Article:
Beginning with flashbacks to the events of the first film from a different perspective, we technically don’t get the same buildup to Gamera’s emergence that we did with the first two films in the 90s trilogy.
With the events of Revenge of Iris tying in so closely with the first film – Gyaos creatures returning, for one thing – it really does feel like the closing chapter of a complete trilogy. It’s a shame that we don’t have an entirely new threat – like the Legion bugs and kaiju of the second film – but the monster action we get in Revenge of Iris does get off to a good start at least. And though the Gyaos do return, we do also have the Iris of the title, which is an excellent addition to Gamera’s rogues gallery.
We still have a film that feels grounded and convincing, at least during the first act. Though Gamera is often cast as Earth’s guardian, he does still cause a near-comical level of property damage, which is an important aspect of the story here. Revenge of Iris doesn’t shy away from showing the impact that our ‘hero’ has on everyday people; not often in a good way. Lots of kaiju action is shown from ground level, with hordes of screaming citizens running for their lives…and sometimes not getting away. It’s a refreshing approach and one that’s long overdue.
There’s a lot of disparate plot elements here, with the Iris subplot, covering a bullied kid raising the newly hatched – and very cute – monster being one of the most compelling threads, though I was a bit turned off by the sexually suggestive manner in which Iris drained its victims, especially as they seemed to be exclusively female.
There’s a bit more insight into Gamera lore too – with more of an explanation of the climax of the first film, which seemed to come out of nowhere at the time. It’s really fun to see a Dreamcast console (!) being used to simulate the prevention of a Gyaos Invasion, though the reclusive programmer of the video game simulation is a cartoonish character who does little more than make weird predictions and spout cod-philosophical nonsense. It’s an issue with the film in general – there really are so many characters and not all of them are essential to getting the plot moving; it’s the longest Gamera movie since 1966’s Gamera vs Barugon – and it definitely feels as if there’s a lot of filler, with a number of elements that feel a bit unnecessary in the end.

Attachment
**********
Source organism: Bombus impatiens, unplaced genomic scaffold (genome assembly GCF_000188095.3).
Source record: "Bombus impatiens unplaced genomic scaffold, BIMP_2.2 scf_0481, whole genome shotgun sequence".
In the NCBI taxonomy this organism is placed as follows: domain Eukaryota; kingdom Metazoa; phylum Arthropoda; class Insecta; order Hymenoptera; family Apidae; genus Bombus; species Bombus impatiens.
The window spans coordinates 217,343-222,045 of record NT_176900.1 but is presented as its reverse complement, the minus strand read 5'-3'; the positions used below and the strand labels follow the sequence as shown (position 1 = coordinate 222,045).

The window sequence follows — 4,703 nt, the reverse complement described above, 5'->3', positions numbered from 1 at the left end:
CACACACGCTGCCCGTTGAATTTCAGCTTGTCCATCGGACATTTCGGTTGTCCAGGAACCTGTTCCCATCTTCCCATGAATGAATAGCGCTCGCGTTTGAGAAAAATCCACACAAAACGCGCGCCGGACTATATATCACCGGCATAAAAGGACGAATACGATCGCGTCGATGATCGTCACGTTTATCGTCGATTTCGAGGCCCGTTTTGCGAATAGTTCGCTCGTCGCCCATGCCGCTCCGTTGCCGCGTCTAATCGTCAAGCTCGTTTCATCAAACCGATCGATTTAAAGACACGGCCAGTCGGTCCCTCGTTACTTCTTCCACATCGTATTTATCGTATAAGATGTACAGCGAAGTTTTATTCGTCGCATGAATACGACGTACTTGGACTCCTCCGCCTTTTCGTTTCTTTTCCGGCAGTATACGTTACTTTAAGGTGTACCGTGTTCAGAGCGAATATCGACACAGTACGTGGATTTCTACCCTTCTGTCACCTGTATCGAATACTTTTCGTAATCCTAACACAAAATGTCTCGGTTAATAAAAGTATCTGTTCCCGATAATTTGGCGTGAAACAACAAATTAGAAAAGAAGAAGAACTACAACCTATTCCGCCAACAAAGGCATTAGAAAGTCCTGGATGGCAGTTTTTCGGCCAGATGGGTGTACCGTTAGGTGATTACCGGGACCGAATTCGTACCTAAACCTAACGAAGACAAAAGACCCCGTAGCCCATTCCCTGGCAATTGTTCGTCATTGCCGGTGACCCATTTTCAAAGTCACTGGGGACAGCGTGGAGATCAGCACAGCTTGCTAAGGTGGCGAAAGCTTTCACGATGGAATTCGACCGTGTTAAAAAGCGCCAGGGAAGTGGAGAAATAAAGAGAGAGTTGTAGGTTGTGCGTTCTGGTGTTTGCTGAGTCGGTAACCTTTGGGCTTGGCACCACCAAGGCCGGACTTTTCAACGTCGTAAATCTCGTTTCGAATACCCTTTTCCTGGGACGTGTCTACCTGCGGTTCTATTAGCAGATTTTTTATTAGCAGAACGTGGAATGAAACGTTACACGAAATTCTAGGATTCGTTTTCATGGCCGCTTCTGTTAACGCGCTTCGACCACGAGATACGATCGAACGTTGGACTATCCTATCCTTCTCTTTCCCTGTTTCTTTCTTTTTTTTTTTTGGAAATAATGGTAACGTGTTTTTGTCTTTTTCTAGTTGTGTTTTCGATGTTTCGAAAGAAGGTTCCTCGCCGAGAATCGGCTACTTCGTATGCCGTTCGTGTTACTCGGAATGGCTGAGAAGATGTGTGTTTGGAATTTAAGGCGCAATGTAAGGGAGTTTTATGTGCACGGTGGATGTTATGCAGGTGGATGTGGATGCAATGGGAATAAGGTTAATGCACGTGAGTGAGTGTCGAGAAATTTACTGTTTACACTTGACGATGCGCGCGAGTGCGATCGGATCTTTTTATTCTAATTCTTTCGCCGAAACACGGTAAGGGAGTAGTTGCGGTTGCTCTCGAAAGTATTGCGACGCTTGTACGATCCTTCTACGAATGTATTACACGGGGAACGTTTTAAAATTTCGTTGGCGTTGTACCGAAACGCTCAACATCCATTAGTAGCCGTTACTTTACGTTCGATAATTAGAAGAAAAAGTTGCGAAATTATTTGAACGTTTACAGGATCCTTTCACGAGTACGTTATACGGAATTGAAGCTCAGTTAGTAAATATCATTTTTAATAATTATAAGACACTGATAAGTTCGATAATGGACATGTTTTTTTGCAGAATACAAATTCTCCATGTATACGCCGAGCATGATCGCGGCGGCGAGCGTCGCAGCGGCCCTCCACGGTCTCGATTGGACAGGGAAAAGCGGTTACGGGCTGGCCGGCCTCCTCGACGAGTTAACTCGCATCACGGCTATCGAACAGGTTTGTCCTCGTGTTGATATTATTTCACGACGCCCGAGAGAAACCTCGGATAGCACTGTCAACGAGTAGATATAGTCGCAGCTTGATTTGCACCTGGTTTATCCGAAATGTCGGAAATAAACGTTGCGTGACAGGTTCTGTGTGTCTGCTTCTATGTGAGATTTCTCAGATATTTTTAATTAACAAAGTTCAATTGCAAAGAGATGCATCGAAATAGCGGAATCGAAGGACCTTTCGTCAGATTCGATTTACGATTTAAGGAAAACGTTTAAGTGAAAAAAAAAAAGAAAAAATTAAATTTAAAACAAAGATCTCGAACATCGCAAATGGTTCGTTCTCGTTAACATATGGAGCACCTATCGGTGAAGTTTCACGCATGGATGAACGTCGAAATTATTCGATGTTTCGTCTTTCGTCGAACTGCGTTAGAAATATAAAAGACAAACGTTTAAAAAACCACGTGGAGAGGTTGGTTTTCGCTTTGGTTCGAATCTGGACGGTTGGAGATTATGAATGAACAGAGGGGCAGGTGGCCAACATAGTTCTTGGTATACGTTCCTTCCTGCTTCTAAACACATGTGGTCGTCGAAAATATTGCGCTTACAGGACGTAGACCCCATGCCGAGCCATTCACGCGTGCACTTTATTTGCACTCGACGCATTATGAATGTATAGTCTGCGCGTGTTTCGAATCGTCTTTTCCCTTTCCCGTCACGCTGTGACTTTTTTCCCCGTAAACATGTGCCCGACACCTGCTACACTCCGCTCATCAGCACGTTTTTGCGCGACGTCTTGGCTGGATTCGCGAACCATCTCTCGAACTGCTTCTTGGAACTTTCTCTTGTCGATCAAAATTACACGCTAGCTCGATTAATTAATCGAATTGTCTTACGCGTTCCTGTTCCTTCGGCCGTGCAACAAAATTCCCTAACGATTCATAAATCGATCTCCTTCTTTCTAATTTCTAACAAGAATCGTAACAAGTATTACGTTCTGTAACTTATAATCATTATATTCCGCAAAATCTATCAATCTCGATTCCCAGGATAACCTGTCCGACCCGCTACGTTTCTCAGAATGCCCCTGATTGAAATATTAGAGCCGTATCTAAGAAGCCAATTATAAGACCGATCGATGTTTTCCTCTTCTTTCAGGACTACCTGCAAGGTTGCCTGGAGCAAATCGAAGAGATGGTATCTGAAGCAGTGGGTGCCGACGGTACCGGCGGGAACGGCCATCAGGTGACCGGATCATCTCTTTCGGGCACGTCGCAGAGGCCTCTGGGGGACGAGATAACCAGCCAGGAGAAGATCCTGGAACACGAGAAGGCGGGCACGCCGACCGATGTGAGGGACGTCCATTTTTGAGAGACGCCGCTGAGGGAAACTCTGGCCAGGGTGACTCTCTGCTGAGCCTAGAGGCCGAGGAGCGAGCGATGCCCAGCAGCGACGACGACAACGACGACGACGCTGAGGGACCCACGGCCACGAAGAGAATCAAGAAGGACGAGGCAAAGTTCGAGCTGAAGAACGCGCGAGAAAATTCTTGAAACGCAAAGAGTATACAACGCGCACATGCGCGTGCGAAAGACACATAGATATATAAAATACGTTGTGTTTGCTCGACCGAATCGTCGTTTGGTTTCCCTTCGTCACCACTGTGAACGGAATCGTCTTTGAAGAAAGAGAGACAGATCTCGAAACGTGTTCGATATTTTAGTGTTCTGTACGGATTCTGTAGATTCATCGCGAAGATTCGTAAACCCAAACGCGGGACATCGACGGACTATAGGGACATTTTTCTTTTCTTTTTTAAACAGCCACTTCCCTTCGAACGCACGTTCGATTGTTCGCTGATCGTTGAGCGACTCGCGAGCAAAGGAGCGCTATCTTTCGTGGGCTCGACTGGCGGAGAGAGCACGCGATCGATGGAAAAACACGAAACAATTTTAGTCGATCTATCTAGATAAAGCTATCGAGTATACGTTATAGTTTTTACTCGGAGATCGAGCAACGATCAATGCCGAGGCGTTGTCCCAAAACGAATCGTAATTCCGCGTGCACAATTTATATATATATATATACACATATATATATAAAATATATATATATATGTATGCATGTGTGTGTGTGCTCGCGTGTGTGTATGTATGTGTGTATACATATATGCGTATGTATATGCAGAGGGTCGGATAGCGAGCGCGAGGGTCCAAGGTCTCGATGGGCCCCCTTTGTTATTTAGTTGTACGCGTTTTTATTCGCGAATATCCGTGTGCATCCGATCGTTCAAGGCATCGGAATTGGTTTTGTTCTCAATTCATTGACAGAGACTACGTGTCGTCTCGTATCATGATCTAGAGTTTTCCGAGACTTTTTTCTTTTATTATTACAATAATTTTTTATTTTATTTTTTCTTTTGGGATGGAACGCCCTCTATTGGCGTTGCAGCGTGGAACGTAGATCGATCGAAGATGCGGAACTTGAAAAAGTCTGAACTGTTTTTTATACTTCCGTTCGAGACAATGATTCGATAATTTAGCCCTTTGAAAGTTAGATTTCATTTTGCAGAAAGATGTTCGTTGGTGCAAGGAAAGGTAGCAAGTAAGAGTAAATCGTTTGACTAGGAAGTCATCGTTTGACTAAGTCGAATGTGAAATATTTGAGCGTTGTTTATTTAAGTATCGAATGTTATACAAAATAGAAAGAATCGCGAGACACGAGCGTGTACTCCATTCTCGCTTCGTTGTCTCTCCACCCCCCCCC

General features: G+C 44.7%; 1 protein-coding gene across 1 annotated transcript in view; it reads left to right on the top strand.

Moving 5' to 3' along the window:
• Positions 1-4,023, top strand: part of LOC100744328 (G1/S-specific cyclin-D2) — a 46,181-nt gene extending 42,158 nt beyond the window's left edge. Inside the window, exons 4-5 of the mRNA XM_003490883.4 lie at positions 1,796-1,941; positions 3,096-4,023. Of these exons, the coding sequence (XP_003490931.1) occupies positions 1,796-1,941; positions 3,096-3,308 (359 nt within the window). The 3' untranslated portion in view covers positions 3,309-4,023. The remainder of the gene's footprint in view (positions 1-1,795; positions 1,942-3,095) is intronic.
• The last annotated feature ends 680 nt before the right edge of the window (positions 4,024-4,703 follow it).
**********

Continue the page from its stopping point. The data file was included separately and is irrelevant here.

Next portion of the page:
The practical effects are really well done this time, with the aforementioned Iris being particularly strong in terms of its implementation. It’s not just a beautifully designed creature; even the puppetry is first rate. It’s a shame when it’s rendered in awful 90s CGI, but given the context of some of the scenes it is difficult to see how they could have pulled it off any other way. Even then, there are definitely sequences where the CGI actually works really well (particularly in an airborne chase scene).
Overall, it’s definitely the most successful of the Heisei trilogy films in terms of maintaining a consistent tone and excellent implementation of its old school practical effects techniques, which are admittedly coupled with some awkward CGI in a few moments, but certainly not enough to derail the film. It’s a shame that it feels bloated with subplots and even ends on a slightly inconclusive note, but it’s an impressively dark and serious kaiju film that really does work where it counts.
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